Hong Kong’s PathFinders offering domestic helper mums Brighter Futures with help from Operation Santa Claus
- The charity, which offers support ranging from case management to shelter services, will next year expand services for hundreds of women and children
- Financed by the South China Morning Post and RTHK’s Operation Santa Claus, the project will include postnatal depression support, early learning opportunities
With her two-year-old son George sitting on her lap, a former Indonesian domestic helper, who asked to be identified as Seli, recalled how puzzled and afraid she was during her pregnancy in 2019.
Her work visa long expired and wholly dependent financially on the child’s father – a relationship that would end in the months after George’s birth – Seli’s future was deeply uncertain.
“I was thinking about what will happen to my child later on, the delivery and how I was going to take care of him,” Seli said.
The 43-year-old came from Indonesia to Hong Kong in 2007 to work as a domestic helper, only to have her contract terminated without notice when her employer left the city in 2011.
Instead of returning to Indonesia, she lived in the bureaucratic shadows, staying at one friend’s place after another. A relationship with a Briton who would later return home followed, leaving her with a child now to consider as well.
In her third trimester, not knowing where to turn, friends directed her to PathFinders, a charity that has supported migrant domestic workers and their children since 2007, offering one-on-one case management as well as a community centre, shelter services and a crisis hotline.
To become eligible for the charity’s help, Seli first faced the daunting prospect of turning herself in to the Immigration Department.
Since then, she has been issued a recognisance paper, which allows her to remain free from detention while it is determined if she can stay. It does not, however, grant her legal status in the city or any rights.
While the document grants her no legal status or rights in the city, it means she can now receive financial aid from the International Social Service, an NGO that works together with the Hong Kong government.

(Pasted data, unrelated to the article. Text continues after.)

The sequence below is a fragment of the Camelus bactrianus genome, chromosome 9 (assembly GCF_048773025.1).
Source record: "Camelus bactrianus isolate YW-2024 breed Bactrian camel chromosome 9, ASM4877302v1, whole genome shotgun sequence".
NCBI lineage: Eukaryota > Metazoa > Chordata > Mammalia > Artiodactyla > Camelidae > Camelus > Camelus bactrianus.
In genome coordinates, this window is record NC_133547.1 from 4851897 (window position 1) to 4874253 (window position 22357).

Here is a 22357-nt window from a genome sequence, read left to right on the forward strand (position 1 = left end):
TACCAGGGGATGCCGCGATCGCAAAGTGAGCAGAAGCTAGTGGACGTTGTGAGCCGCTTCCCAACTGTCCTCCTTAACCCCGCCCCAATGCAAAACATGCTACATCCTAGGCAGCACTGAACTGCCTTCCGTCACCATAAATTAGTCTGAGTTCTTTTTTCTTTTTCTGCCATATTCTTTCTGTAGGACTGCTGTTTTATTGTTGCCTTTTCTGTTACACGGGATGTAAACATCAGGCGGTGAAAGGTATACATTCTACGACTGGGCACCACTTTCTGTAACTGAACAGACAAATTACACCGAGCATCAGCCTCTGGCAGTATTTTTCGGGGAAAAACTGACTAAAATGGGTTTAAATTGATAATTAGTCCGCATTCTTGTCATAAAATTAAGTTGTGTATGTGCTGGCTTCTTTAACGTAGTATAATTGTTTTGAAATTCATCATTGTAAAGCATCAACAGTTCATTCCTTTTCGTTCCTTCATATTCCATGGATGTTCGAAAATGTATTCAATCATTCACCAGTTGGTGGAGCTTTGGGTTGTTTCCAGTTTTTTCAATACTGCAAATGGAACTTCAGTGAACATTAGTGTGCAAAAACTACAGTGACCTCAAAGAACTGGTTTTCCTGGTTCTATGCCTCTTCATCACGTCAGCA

Describing PathFinders as her “guardian angel”, Seli said the group educated her on issues such as childcare and parenting.
“Many things changed for the better,” she said. “I was in a very dark place, and when I came [to Pathfinders] it became very bright, like there was a light at the end of the tunnel.”
That light will next year be extended to another 420 children and 400 mothers as part of the group’s Bright Futures project, which is being financed by Operation Santa Claus – a fundraising campaign jointly run by the South China Morning Post and public broadcaster RTHK since 1988.
PathFinders CEO Catherine Gurtin said 80 per cent of Hong Kong’s about 370,000 domestic helpers were women of childbearing age, many of whom came from countries that lacked education on reproductive health.
An unplanned pregnancy can often mean being too scared to either go home or tell their employers, according to Gurtin. And if they lose their jobs due to a pregnancy, they are effectively homeless.
“They’ll only have two weeks to find alternative employment to be able to [legally] stay in Hong Kong … which is impossible, because they are pregnant,” she said.
“If they are overstaying, they are not going to access public services, like documentation [for their children].”
Hong Kong law currently requires domestic workers to live at the home of their employers, a reality that has been unsuccessfully challenged in court.
Even after PathFinders had intervened, Gurtin said they often witnessed mothers and children fall back into crisis. To prevent that, the Bright Futures project will provide an array of services including postnatal depression support, early learning opportunities, vaccinations and mediation between workers and their families.
“The objective of this project is to ensure the child a safe and loving home, that they have access to central services and supplies … meet health and development milestones, and that their mums are empowered to have long-term plans,” she added, noting some later return to their home countries with their children.